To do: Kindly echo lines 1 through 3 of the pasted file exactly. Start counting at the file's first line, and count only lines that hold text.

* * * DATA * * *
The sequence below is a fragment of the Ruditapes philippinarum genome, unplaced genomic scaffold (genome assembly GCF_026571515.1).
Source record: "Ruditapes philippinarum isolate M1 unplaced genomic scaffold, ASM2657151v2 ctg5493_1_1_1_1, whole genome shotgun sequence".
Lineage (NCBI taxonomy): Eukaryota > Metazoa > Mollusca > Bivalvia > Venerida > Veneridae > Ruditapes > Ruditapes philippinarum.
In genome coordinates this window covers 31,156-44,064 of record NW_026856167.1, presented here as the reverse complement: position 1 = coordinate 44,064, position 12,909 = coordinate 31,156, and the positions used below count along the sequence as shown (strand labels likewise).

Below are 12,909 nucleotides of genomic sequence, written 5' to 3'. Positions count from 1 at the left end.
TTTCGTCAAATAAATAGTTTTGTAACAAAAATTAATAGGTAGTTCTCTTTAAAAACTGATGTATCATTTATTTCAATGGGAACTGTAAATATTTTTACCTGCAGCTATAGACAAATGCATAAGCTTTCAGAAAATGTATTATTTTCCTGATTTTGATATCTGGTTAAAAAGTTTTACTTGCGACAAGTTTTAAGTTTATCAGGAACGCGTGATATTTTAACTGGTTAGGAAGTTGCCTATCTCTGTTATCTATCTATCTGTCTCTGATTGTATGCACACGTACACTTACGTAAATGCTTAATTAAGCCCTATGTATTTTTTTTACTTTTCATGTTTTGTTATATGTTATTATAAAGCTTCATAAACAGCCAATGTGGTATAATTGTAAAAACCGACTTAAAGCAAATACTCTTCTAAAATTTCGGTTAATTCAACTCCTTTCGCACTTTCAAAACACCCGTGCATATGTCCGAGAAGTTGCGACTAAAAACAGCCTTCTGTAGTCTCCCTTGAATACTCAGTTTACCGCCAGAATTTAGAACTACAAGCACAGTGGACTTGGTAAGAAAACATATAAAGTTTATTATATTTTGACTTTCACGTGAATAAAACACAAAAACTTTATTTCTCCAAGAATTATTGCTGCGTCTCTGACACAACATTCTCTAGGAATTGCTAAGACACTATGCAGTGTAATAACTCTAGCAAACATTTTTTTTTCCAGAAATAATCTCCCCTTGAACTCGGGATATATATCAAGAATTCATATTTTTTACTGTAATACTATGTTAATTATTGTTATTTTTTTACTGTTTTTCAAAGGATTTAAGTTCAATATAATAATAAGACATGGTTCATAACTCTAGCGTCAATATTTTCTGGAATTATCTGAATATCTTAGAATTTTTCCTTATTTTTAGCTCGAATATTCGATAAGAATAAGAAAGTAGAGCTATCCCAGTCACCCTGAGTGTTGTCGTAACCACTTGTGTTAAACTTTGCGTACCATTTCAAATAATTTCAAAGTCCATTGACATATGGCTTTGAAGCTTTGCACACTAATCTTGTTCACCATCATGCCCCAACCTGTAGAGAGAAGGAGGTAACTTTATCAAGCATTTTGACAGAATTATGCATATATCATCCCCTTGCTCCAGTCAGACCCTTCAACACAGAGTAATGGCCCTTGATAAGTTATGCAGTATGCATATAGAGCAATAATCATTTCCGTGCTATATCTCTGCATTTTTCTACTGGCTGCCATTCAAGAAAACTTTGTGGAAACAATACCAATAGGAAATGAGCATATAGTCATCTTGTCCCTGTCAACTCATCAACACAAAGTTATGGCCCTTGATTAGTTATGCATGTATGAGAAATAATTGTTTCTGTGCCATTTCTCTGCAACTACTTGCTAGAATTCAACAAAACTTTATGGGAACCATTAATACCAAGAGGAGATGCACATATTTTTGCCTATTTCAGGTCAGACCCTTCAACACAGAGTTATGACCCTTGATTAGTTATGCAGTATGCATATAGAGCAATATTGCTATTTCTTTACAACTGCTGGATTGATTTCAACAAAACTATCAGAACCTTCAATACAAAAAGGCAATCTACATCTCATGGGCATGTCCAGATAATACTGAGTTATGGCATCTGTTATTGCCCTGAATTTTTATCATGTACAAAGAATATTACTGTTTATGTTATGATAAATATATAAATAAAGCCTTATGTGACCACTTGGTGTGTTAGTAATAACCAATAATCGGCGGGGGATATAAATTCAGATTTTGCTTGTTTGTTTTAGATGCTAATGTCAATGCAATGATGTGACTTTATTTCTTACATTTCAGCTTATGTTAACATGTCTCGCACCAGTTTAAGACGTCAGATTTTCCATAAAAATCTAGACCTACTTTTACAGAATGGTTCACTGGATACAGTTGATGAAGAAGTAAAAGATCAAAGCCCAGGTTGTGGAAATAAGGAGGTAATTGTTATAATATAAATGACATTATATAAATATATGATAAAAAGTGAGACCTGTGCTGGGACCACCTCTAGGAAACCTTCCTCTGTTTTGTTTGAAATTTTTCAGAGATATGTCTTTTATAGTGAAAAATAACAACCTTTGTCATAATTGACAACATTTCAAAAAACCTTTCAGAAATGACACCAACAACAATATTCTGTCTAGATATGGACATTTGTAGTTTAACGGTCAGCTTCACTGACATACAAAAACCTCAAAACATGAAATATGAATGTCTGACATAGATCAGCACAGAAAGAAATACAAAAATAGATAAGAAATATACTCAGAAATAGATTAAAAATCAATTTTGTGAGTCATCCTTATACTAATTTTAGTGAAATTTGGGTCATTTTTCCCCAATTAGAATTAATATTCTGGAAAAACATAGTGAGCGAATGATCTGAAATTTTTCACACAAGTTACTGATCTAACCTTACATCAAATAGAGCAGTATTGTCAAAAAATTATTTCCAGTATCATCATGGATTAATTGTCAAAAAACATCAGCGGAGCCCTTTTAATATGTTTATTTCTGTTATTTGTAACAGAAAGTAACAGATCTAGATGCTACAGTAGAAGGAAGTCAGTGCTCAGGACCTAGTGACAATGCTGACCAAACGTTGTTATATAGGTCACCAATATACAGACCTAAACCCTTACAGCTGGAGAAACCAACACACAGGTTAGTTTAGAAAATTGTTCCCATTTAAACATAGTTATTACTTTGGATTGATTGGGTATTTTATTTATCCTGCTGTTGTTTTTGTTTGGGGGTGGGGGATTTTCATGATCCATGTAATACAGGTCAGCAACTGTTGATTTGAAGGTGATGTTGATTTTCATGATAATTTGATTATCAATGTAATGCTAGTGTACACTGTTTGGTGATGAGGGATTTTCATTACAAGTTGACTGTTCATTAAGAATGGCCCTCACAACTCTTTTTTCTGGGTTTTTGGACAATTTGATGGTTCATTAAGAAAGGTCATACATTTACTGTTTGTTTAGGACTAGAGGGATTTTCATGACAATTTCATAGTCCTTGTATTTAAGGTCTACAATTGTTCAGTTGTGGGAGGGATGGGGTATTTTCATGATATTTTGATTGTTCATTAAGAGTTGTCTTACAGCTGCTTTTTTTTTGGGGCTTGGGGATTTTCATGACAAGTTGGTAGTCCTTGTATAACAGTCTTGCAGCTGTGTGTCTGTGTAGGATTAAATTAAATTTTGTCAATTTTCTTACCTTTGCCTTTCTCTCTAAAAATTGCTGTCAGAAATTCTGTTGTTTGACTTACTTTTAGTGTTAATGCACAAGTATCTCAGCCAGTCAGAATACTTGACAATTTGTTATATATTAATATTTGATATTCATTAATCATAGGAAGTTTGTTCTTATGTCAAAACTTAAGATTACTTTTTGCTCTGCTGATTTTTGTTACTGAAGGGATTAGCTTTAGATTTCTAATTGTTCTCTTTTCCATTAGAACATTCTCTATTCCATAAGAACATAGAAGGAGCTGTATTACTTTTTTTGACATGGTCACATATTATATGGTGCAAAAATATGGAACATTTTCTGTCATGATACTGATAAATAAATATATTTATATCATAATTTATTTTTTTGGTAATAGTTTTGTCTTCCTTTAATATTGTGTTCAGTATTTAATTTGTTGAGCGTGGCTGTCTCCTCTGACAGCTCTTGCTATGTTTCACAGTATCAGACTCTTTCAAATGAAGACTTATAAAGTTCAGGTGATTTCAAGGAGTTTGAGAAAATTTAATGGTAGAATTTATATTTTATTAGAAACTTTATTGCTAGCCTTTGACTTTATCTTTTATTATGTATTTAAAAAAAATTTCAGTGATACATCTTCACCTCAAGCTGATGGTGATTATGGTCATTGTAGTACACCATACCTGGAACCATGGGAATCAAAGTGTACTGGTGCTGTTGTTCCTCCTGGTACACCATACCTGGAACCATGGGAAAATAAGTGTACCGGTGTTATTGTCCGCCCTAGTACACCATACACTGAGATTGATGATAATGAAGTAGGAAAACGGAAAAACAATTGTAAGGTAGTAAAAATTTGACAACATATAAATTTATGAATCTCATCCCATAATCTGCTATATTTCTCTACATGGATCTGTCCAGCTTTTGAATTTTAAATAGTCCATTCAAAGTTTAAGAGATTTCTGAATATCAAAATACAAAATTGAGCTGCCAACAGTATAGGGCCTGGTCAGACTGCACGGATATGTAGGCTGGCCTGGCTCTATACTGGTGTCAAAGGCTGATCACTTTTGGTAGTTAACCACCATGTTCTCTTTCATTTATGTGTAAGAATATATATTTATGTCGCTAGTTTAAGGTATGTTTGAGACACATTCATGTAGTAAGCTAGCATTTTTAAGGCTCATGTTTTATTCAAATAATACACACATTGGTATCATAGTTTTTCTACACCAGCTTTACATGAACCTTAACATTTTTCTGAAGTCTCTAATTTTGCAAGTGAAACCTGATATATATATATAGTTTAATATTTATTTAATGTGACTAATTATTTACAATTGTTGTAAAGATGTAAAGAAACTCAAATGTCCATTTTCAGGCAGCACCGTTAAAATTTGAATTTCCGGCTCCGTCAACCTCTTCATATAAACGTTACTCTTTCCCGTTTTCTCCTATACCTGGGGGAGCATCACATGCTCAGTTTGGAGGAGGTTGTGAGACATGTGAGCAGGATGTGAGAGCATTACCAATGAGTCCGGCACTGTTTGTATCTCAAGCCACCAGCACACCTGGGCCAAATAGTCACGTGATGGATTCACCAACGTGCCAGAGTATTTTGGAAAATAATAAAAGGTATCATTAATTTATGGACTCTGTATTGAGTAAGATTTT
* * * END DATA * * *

The sequence below is a fragment of the Ruditapes philippinarum genome, unplaced genomic scaffold (genome assembly GCF_026571515.1).
Source record: "Ruditapes philippinarum isolate M1 unplaced genomic scaffold, ASM2657151v2 ctg5493_1_1_1_1, whole genome shotgun sequence".
Lineage (NCBI taxonomy): Eukaryota > Metazoa > Mollusca > Bivalvia > Venerida > Veneridae > Ruditapes > Ruditapes philippinarum.